The Global Basecamps Blog

Sustainable Travel In Light of Lonesome George

7.31.2012

by elias

Lonesome GeorgeThe news broke a few weeks ago, but it will always be relevant. Lonesome George, the world’s last Pinto Island Tortoise and a recognized symbol of the Galapagos, died on June 24th, 2012. If you have ever been to the Galapagos Islands, there is a good chance you saw him. Discovered in 1971, he grew slower and more lackadaisical as the years came and went, but he was still a wonder. The last of his species, he was a living reminder of the dangers that accompany a human presence.

We’d like to take this week to acknowledge the species of the Galapagos that are still in critical danger of extinction. According to the Galapagos Conservancy, we know of thirteen vertebrate species that are now extinct, and of those, humans have witnessed seven of them cross the threshold into non-existence.

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Ecotourism: The Struggles and Benefits of Sustainable Travel

10.27.2011

by adrienne

eco lodge

Despite the rather unfortunate conditions of today’s economy, tourism is growing closer and closer to becoming the world’s largest industry. Just from 2008, international tourist arrivals were up 6.5% in 2010 to 935 million, and that was after the country with the highest GDP entered a recession. With rapid development occurring worldwide, there is a growing concern for the negative impacts of mass tourism. Sustainability and ecotourism have become essential aspects of the travel industry. However, many times travelers are unaware of exactly what sustainable travel entails and how to incorporate it into their itineraries. As travel companies begin to jump on the green travel bandwagon it can be difficult to decipher which ones truly embrace sustainable travel, by not only minimizing the negative environmental aspects of travel but also contributing the local economy and communities, and which ones are simply claiming to be greener as a marketing plow. Through a series of ecotourism blogs, we will highlight some of the industry trends and changes currently occurring to give travelers a better understanding of what it means to travel sustainably.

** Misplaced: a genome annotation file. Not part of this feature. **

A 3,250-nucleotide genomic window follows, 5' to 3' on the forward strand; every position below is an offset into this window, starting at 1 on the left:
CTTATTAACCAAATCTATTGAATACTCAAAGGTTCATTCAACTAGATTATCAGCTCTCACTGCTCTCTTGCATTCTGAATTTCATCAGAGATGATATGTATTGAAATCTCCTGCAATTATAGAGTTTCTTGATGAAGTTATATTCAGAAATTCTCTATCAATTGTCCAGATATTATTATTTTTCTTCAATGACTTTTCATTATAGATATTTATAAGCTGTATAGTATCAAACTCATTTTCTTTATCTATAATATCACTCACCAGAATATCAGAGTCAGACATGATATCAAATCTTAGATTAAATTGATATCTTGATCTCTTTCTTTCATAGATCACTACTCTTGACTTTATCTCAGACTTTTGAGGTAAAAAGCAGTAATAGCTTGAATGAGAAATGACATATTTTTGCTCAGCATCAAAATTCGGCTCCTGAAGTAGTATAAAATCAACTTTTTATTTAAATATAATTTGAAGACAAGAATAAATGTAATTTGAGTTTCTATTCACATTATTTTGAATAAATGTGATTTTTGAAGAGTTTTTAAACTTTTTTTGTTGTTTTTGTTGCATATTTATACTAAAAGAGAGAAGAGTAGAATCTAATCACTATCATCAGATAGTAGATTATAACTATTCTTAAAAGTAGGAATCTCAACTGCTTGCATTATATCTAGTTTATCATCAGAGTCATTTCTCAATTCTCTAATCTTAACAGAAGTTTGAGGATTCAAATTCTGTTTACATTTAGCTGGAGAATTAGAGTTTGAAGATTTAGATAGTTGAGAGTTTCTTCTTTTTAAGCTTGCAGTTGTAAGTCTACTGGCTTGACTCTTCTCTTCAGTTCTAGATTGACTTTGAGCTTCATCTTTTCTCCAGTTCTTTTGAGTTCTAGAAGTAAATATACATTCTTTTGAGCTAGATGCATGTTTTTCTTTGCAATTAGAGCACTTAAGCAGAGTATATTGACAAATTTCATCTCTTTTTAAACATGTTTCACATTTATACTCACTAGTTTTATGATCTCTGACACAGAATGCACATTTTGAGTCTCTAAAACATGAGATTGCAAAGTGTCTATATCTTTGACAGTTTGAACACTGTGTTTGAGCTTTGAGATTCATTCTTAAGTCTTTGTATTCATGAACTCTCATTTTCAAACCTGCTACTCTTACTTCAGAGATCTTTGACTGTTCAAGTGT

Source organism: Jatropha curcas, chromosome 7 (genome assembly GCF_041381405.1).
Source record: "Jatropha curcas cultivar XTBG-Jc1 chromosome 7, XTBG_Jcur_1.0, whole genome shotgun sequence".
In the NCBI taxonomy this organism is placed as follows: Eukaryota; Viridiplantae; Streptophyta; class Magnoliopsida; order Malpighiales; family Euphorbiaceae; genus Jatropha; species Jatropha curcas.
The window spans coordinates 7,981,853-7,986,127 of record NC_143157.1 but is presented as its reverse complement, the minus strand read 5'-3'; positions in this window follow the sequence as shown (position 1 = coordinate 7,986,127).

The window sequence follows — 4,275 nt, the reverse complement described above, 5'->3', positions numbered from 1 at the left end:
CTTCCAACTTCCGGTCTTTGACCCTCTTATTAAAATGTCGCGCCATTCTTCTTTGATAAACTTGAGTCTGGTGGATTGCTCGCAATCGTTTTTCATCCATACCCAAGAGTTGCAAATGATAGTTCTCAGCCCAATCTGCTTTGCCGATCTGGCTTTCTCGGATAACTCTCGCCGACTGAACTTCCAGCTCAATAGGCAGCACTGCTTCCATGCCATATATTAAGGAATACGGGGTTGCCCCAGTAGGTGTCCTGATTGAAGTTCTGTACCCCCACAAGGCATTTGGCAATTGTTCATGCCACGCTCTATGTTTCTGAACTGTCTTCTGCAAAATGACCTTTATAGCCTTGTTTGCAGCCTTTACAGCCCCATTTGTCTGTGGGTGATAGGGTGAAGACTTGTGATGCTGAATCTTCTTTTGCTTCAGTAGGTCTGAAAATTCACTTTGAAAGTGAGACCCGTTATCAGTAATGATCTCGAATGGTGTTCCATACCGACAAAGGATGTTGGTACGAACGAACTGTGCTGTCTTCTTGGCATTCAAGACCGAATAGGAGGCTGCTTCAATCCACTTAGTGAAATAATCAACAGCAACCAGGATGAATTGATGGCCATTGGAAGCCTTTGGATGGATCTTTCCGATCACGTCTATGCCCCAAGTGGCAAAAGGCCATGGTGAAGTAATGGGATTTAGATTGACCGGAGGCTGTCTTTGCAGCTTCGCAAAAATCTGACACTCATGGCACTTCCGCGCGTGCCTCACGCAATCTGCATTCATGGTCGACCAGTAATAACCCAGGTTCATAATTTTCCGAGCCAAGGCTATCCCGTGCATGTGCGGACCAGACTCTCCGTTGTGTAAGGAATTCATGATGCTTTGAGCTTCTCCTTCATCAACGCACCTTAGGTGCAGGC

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Exploring Northern Baja

7.20.2011

by temo

Temo, an intern at Global Basecamps, has written another blog about his travels to Mexico. Read more about Mexico tours in his previous blog post, Climbing El Pico de Orizaba.

Baja

Northern Baja California is one of the most extensive, solitary and naturally beautiful places in Mexico. With over fifteen years exploring the peninsula, I have found a wide variety of experiences and natural landscapes that are as unique and beautiful as any other in the world. If you are looking to get away from it all and find solitude, you don’t have to go so far or spend much to find that perfect beach or unique vacation experience. Remember that an ecotourism vacation starts with the destination you choose and what better way to reduce your carbon foot print than to skip the flight, carpool with friends or family (if you're close enough) and still find a natural paradise. In Baja, solitude, peace, relaxation and fun are all wrapped up in a beautiful pristine natural environment.

You should start by driving past Tijuana and Rosarito and continue south on the toll road to the port city of Ensenada, which can be your first stop. Known as a tourist town, Ensenada acts as a great base from where to explore the many options in northern Baja. The city has a wide range of affordable accommodations and a diverse mix of restaurants for any palate or budget.

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Best of Basecamps: Shompole

7.19.2011

by ali

Shompole

Shompole Eco Lodge

Shompole eco lodge is located in Southern Kenya on the Tanzania border near Lake Natron, overlooking the Great Rift Valley. Much of the incredible landscape was shaped by volcanic movement. The lodge, situated on a private conservancy, is surrounded by 140,000 acres of Shompole Group Ranch, including a diverse area for wildlife and a buffer zone for human settlement. The lodge was constructed to enhance the natural beauty of the area with flowing water, smooth white walls, and mostly open air.

Each room consists of a cool-pool, informal sitting area, a bathroom, vast windows offering views of the volcanic mountains, and a high canopied roof. The rooms are designed to be open in order to take advantage of the breeze. The main lounge and dining area have a high thatch roof and overlook the Great Rift Valley. Guests can also enjoy their meals in the privacy of their rooms, at the main pool, or in the bush. If you wish to celebrate a special occasion the staff at Shompole can organize a candle lit dinner under the stars, which is sure to be a truly unforgettable experience.

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Off the Beaten Path in Southern Thailand

6.6.2011

by michelle

Our new Travel Specialist, Michelle Barth, spent 2 months traveling throughout Southeast Asia. She took a biking tour in Chiang Rai and discovered delicious food in Ubud, Bali. Here she shares with us one of her favorite locations in Thailand, Koh Lanta.Koh Lanta Eco Resort

With Thailand still attracting approximately 15 million tourists a year, most travelers head down south to soak up the sun on some of the world’s most famous beaches. Tourists have been flocking to destinations like Phuket, Koh Samui, Krabi, and Koh Pha Ngan for years. Yes, these popular spots have some of the best beaches, but an overdeveloped beach flooded with tourists isn’t my ideal vacation experience. If you are wondering what Phuket may have been like 10+ years ago, get off the main tourist track, and head to the beaches of Koh Lanta.

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